The UK Foreign and Commonwealth Office advises against travel to most of Sinai.
Rugged and starkly beautiful, the Sinai Peninsula has managed to capture imaginations throughout the centuries. The region has been coveted for its deep religious significance and its strategic position as a crossroads of empires: prophets and pilgrims, conquerors and exiles have all left their footprints on the sands here.
In recent years security fears have rippled through the region, creating a tourism downturn that is only now beginning to pick up again. For those venturing back, the lure of this region is easily explained. As a springboard to the Red Sea's underwater wonders, Sinai’s seaside resorts serve up sun-drenched holiday fun. Head away from the coastal buzz, however, and Sinai’s true soul can be found. Here the Bedouin continue to preserve their traditions amid the red-tinged, ragged peaks and endless never-never of sand. On a star-studded night, surrounded by the monstrous silhouettes of mountains, you'll realise why Sinai continues to cast a spell over all who visit.
These are our favorite local haunts, touristy spots, and hidden gems throughout Sinai.
This ancient monastery traces its founding to about AD 330, when Byzantine empress Helena had a small chapel and a fortified refuge for local hermits built beside what was believed to be the burning bush from which God spoke to Moses. Today St Catherine’s is considered one of the oldest continually functioning monastic communities in the world. If the monastery museum is locked, ask at the Church of the Transfiguration for the key.
Known locally as Gebel Musa, Mt Sinai is revered by Christians, Muslims and Jews, all of whom believe that God delivered his Ten Commandments to Moses at its summit. The mountain is easy and beautiful to climb, and offers a taste of the magnificence of southern Sinai’s high mountain region. For pilgrims, it also offers a moving glimpse into biblical times. All hikers must be accompanied by a local Bedouin guide (hired from the monastery car park).
Carved into a reef, 8km north of Dahab, is Egypt’s most infamous dive site. The Blue Hole is a gaping sinkhole that drops straight down – some say as deep as 130m. Exploring the deeper depths should be left to experienced technical divers, but there's plenty to discover close to the surface. The outer lip is full of marine life and a reasonable plunge into the hole is somewhat akin to skydiving. Depth: 7m to 27m. Rating: intermediate to advanced. Access: shore.
The alternative path to Mt Sinai's summit comprises the taxing 3750 Steps of Repentance, which begin outside the southeastern corner of St Catherine's Monastery compound. They were laid by one monk as a form of penance. The steps – 3000 up to Elijah’s Basin and then the final 750 to the summit – are made of roughly hewn rock, and are steep and uneven in many places, requiring strong knees and concentration in placing your feet.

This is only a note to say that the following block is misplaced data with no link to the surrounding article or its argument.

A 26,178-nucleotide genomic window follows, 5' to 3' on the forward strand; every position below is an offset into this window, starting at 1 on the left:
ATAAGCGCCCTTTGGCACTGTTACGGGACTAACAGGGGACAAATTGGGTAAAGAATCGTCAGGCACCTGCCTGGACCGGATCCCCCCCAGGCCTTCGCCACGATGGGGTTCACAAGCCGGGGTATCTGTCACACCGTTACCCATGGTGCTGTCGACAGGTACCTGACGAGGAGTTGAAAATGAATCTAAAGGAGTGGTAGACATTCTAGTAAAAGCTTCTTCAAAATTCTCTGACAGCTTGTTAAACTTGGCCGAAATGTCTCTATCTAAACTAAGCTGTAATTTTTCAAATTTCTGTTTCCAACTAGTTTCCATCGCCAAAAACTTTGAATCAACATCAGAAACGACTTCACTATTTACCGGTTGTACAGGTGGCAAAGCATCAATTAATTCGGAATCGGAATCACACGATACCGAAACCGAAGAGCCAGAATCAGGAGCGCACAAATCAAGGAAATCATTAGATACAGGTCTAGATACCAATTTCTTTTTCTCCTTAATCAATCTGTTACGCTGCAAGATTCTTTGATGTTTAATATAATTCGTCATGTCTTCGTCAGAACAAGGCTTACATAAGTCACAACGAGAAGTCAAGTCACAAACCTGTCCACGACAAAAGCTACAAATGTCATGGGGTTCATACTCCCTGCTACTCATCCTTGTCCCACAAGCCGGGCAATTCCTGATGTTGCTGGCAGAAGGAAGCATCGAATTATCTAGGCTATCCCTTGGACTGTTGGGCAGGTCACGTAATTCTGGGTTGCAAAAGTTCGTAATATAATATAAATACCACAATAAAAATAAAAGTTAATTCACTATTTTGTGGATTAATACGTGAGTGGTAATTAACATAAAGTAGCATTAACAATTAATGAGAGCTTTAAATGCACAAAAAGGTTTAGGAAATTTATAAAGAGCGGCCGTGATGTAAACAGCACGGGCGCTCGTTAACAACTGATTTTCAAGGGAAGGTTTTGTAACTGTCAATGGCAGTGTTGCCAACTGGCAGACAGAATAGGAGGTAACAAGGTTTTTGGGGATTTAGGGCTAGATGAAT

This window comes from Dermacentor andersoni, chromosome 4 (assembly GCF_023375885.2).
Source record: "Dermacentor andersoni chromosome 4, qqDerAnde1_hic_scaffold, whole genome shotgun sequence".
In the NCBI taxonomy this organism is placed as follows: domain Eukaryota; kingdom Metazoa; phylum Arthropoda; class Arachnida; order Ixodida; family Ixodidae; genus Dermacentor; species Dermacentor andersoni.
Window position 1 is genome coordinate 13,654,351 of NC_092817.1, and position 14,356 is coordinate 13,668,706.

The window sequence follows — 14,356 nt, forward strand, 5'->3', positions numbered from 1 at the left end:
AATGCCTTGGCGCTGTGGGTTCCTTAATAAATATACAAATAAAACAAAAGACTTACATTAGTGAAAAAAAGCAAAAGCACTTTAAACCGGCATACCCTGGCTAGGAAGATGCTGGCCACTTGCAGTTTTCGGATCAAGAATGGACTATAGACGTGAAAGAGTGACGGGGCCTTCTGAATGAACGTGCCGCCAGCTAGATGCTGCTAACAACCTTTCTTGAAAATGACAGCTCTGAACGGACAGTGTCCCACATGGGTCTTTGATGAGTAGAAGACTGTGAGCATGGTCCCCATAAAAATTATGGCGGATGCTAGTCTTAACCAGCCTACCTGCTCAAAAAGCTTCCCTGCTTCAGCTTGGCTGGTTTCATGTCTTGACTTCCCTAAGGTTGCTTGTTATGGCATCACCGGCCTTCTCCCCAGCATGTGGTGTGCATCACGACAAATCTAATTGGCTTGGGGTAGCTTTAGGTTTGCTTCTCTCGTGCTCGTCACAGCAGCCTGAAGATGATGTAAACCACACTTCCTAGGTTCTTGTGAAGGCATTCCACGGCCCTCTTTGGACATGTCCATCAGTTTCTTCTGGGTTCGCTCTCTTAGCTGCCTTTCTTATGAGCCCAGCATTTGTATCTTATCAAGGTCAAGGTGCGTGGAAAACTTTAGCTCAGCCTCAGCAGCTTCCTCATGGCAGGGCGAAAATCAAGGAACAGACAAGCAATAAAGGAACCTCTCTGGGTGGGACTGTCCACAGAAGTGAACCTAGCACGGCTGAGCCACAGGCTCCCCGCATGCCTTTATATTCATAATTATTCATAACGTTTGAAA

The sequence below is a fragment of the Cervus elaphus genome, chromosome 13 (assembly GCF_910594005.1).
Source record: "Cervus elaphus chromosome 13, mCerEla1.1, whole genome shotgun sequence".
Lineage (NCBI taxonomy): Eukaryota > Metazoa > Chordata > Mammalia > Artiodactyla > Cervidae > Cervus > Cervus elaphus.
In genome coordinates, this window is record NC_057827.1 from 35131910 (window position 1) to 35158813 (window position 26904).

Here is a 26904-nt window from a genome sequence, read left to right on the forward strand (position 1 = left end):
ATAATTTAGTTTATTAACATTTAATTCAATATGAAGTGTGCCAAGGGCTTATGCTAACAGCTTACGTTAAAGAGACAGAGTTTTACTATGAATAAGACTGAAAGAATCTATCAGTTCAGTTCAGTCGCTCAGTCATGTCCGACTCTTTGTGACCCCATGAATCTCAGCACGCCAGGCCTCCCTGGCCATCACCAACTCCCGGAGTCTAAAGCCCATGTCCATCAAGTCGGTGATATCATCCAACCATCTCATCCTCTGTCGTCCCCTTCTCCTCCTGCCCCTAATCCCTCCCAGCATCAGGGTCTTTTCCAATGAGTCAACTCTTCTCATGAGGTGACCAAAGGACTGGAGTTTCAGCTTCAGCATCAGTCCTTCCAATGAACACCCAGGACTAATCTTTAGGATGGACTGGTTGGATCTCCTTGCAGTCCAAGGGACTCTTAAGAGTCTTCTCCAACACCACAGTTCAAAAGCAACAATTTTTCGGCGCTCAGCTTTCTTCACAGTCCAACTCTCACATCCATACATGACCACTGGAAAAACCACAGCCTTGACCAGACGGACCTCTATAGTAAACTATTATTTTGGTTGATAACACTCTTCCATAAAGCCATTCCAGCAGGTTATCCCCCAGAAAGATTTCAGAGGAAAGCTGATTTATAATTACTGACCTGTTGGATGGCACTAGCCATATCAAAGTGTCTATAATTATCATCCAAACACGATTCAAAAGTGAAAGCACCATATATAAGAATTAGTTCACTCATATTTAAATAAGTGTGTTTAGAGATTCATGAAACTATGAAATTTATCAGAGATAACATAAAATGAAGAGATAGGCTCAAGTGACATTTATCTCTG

One of the top five wreck dives in the world, the Thistlegorm is a 129m-long cargo ship built in Sunderland, England, which was sunk during World War II. The ship had been on its way to Alexandria carrying supplies to restock the British army there; its cargo of armaments and vehicles including Bren gun carriers, motorbikes, Bedford trucks and jeeps can all be seen on dives within the wreck. Depth: 17m to 30m. Rating: intermediate to advanced. Access: boat.
The waters surrounding this peninsula, 20km west of Sharm El Sheikh, are home to spectacular coral reefs, including the world-famous Shark and Jolanda Reefs dive sites. Snorkelling just off the shore here is truly rewarding with plenty of corals and an incredible array of fish life. Back on land, Ras Mohammed's landscape of isolated beaches, mangrove forest and mammoth surface cracks (caused by ancient earthquakes) are a harshly barren counterpoint to the bright lights of nearby Sharm.
This two-for-one special off the southern tip of Ras Mohammed is among the most famous dives in the Red Sea and rated one of the top five dives in the world. Strong currents take divers on a thrilling ride along sheer coral walls, through vast schools of fish and eventually to the remains of the Jolanda, a Cypriot freighter that sank in 1980. Depth: surface to more than 40m. Rating: advanced. Access: boat.
Above the Well of Moses in St Catherine's Monastery is the superb Monastery Museum, which has been magnificently restored. It has displays (labelled in Arabic and English) of many of the monastery’s artistic treasures, including some of the spectacular Byzantine-era icons from its world-famous collection, numerous precious chalices, and gold and silver crosses.
One of the best dive sites in the area, Ras Um Sid features a spectacular gorgonian forest along a dramatic drop-off that hosts a great variety of reef fish. It's opposite Hotel Royal Paradise. Depth: 15m to 40m. Rating: intermediate. Access: shore or boat.